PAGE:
When I went back to New York in August, I was still pretty wiped out – not really refreshed, definitely still exhausted, mostly still trying to figure out my next steps. But I did have one small ounce of clarity: I knew I wasn’t done with New York – but if I was going to stay in New York, I needed to cultivate a life and a pace that both challenged me without running me into the ground. I couldn’t run the same race that every other performer was trying to run and still be ok. I had to run at my own pace.
So, slowly but surely, I started to put one foot in front of the other, on my own terms.
I said no to a church job opportunity, because not having one meant I could count on at least one full day off a week.
Every two weeks or so, I started taking day trips on said day off to go hiking in the Hudson Valley, to get a reprieve from the chaos of the city. I loved these short day trips, and quickly realized some of my best ideas came to me during those long hikes.
Instead of taking every single possible dance class I could at Mark Morris, I backed off and only took a few select classes a week, so I didn’t run my body into the ground.
I started doing morning walks in Prospect Park, and committing to a more regular yoga practice (which went to the wayside in the first part of 2022). Just like the hikes, I quickly realized walking allowed me to work through almost any problem I was having.
I decided not to do the YAP (young artist program) opera audition circuit – instead, I focused on the repertoire I really wanted to work on, and focused on singing really well. Once I was at a really good point, I made recordings of rep I loved, and sought out opportunities I was truly interested in pursuing.
I started getting opportunities to perform, met more people doing the artist hustle like me, and started to slowly realize that it was possible to live in New York, be introverted, and also make friends.
In short: I took stock of what I really wanted, and in doing so, gave myself more of what I needed.
I’m not where I’d like to be yet. But, I am ending 2022 in a much better place than when the year started.
Photo: Christopher Boudewyns
So, what’s next?
I am interning with Alexandra Beller of Alexandra Beller/Dances, taking class from Alexandra Beller, getting feedback on my choreographic work, and being challenged artistically and technically in the best of ways. I’m grateful for Alexandra’s guidance and mentorship, and I get to continue that internship into 2023.
I am an Assistant Teaching Artist at the Mark Morris Dance Center, assisting in a few classes a week. So, I get to be a part of the Mark Morris community without taking on way too much at once. I’m grateful to have found a creative home outside of the traditional opera world where I can fuse all of my many interests together, and keep learning and growing.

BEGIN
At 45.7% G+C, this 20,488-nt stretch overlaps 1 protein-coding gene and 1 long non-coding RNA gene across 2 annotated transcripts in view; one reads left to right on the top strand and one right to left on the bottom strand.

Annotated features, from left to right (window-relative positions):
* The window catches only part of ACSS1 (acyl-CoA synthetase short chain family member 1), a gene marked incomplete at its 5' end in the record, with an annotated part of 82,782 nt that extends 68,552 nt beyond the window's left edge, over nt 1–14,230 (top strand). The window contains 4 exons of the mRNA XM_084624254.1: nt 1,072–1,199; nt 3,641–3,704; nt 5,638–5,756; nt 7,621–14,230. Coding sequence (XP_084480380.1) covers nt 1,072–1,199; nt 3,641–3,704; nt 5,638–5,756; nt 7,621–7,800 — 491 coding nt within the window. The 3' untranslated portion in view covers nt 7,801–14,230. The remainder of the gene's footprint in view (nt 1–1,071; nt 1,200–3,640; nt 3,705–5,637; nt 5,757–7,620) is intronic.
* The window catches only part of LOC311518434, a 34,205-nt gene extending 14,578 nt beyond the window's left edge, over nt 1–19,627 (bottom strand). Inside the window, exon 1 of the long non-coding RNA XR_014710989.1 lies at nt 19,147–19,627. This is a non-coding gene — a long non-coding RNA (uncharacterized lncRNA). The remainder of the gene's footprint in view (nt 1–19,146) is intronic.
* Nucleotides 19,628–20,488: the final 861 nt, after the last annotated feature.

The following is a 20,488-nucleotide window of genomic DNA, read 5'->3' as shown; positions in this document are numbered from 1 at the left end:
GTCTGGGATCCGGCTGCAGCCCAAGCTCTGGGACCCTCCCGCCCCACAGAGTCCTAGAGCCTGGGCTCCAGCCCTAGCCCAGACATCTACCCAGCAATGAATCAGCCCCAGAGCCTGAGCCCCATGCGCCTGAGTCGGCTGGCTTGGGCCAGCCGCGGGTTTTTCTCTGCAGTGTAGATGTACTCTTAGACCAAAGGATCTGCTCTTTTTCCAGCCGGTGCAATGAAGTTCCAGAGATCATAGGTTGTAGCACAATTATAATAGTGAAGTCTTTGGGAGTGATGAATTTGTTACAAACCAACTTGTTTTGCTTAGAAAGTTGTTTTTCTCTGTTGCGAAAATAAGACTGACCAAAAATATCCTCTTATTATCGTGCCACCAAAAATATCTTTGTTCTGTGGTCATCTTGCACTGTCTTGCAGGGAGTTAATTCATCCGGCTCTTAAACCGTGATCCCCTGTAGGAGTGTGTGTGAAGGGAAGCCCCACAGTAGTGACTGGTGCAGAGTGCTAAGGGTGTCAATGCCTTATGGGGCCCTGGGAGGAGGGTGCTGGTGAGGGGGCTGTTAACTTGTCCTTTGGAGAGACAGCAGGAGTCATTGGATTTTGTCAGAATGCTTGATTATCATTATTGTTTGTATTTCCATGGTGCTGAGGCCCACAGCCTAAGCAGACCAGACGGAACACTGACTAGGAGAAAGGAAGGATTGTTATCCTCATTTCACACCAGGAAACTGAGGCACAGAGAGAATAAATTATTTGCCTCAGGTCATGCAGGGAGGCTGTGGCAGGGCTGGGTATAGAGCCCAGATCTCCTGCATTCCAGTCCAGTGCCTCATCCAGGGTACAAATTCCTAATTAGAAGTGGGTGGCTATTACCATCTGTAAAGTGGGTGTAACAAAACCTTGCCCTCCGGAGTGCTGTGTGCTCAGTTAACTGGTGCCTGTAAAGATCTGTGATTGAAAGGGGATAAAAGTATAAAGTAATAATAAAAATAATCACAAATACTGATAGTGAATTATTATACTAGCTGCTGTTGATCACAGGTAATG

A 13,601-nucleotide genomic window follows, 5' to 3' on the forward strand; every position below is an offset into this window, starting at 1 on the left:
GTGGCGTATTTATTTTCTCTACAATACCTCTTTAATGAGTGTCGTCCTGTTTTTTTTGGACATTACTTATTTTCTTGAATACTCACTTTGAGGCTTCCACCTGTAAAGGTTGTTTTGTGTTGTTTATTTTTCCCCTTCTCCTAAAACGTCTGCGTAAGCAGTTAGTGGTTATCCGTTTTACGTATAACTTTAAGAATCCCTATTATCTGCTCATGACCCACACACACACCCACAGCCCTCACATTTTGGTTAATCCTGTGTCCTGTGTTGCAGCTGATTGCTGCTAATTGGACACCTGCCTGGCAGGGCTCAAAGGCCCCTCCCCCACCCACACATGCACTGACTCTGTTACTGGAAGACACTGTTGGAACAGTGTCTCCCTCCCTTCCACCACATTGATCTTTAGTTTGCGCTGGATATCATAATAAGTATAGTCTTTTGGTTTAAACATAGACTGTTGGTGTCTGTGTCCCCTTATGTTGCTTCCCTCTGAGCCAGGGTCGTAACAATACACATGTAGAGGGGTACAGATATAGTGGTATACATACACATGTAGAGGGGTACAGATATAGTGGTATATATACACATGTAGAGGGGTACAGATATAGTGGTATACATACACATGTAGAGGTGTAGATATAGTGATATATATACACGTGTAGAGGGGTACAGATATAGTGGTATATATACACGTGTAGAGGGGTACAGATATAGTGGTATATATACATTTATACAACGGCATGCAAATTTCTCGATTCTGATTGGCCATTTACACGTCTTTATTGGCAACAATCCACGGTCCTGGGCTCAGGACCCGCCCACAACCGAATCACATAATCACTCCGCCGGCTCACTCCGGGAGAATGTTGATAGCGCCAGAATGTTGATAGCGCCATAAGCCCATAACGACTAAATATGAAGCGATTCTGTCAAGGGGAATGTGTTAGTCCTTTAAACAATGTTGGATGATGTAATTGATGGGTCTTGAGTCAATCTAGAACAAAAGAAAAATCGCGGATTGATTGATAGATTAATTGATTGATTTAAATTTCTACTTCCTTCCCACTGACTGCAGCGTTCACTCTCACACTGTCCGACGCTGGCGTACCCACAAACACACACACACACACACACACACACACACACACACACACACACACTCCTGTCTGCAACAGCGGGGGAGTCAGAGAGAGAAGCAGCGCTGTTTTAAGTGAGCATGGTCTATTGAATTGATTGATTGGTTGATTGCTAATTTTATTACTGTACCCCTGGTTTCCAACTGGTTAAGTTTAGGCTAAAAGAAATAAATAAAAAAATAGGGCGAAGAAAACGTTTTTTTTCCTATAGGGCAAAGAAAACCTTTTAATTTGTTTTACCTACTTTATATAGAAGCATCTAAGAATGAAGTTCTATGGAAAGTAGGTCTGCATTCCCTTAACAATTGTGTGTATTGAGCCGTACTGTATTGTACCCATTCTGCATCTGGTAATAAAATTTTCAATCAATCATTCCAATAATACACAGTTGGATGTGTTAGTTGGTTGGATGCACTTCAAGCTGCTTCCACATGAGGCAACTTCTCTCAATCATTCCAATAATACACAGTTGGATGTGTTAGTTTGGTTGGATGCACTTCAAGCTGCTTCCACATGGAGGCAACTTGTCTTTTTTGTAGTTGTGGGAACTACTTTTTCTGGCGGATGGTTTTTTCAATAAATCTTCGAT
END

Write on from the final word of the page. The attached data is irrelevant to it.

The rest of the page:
I am also singing rep I once though would never be possible for me to do, which has been really exciting! I cannot yet tell you where all my opera/dance shenanigans will take me in 2023, but I think it’s going to be an adventure. :)
Thanks to Pilates, PT, and good doctors, I now have two functional legs and no alien hand! Ultimately, the injuries forced me to slow down, listen to my body, and take things one step at a time. I’m very grateful for the body I’m blessed to have, with all its abilities and quirks.
New York has slowly started to grow on me, and the longer I stay, I find myself falling a bit more in love with its unique energy and charm, in ways I did not expect. When the city starts to get overwhelming, I remind myself that this is an adventure I may never get another chance to pursue. I like to use what I’ve dubbed my “old lady on her deathbed” test in those moments: when I’m an old lady on her deathbed, will I be glad I’m doing what I’m doing right now? What would old lady Melanie tell her younger self in that moment? That always puts a lot into perspective, and usually guides me well.
Best of all: I get to end the year spending time with family and friends in Nebraska. Above all else, I’m grateful for them, and for the unconditional love and support we have. No matter what happens on this New York/dance/opera adventure, I know I can always come home.
I’m so grateful for the wonderful things that have come my way this year. It’s slow going with lots of bumps and twists, but I’m beginning to carve a creative path that feels real and authentic, and showcases my unique self in all my weird and wacky ways.
I’ll be back in New York in January. But for now, it’s time to unplug and spend quality time celebrating the holidays with those I love most.
If you’re reading this, I hope you have a wonderful, restful, and fulfilling holiday season.
Here’s to a wonderful, restful, and fulfilling 2023!